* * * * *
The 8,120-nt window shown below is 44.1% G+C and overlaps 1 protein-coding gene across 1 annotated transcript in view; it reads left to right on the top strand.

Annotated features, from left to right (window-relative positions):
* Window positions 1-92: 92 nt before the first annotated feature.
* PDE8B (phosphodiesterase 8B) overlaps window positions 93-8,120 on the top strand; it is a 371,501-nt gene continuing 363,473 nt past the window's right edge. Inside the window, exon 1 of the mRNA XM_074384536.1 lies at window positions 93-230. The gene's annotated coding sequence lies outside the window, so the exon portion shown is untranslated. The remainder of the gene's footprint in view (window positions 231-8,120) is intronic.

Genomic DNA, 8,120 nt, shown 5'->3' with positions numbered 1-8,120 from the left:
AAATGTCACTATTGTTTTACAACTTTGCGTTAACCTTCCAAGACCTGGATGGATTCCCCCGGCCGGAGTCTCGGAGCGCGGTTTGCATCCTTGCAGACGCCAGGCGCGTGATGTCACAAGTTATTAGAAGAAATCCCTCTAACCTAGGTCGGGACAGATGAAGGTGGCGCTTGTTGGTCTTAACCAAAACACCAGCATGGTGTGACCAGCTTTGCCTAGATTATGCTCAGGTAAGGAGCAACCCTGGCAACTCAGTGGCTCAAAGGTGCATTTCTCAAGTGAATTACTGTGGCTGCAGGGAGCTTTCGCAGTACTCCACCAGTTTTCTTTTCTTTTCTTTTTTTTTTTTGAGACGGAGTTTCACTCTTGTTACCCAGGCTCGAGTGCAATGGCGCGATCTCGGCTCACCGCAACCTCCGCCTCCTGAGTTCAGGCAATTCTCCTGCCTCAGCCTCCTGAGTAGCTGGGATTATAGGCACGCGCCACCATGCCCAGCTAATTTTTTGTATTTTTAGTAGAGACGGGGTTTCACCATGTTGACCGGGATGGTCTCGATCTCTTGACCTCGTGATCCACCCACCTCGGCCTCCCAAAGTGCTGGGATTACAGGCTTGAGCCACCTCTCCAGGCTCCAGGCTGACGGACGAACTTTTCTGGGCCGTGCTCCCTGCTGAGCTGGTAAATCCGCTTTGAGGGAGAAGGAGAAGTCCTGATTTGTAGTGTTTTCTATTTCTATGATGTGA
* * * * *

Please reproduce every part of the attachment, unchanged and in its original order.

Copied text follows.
The 8,120-nt window shown below is 44.1% G+C and overlaps 1 protein-coding gene across 1 annotated transcript in view; it reads left to right on the top strand.

Annotated features, from left to right (window-relative positions):
* Window positions 1-92: 92 nt before the first annotated feature.
* PDE8B (phosphodiesterase 8B) overlaps window positions 93-8,120 on the top strand; it is a 371,501-nt gene continuing 363,473 nt past the window's right edge. Inside the window, exon 1 of the mRNA XM_074384536.1 lies at window positions 93-230. The gene's annotated coding sequence lies outside the window, so the exon portion shown is untranslated. The remainder of the gene's footprint in view (window positions 231-8,120) is intronic.

Genomic DNA, 8,120 nt, shown 5'->3' with positions numbered 1-8,120 from the left:
AAATGTCACTATTGTTTTACAACTTTGCGTTAACCTTCCAAGACCTGGATGGATTCCCCCGGCCGGAGTCTCGGAGCGCGGTTTGCATCCTTGCAGACGCCAGGCGCGTGATGTCACAAGTTATTAGAAGAAATCCCTCTAACCTAGGTCGGGACAGATGAAGGTGGCGCTTGTTGGTCTTAACCAAAACACCAGCATGGTGTGACCAGCTTTGCCTAGATTATGCTCAGGTAAGGAGCAACCCTGGCAACTCAGTGGCTCAAAGGTGCATTTCTCAAGTGAATTACTGTGGCTGCAGGGAGCTTTCGCAGTACTCCACCAGTTTTCTTTTCTTTTCTTTTTTTTTTTTGAGACGGAGTTTCACTCTTGTTACCCAGGCTCGAGTGCAATGGCGCGATCTCGGCTCACCGCAACCTCCGCCTCCTGAGTTCAGGCAATTCTCCTGCCTCAGCCTCCTGAGTAGCTGGGATTATAGGCACGCGCCACCATGCCCAGCTAATTTTTTGTATTTTTAGTAGAGACGGGGTTTCACCATGTTGACCGGGATGGTCTCGATCTCTTGACCTCGTGATCCACCCACCTCGGCCTCCCAAAGTGCTGGGATTACAGGCTTGAGCCACCTCTCCAGGCTCCAGGCTGACGGACGAACTTTTCTGGGCCGTGCTCCCTGCTGAGCTGGTAAATCCGCTTTGAGGGAGAAGGAGAAGTCCTGATTTGTAGTGTTTTCTATTTCTATGATGTGA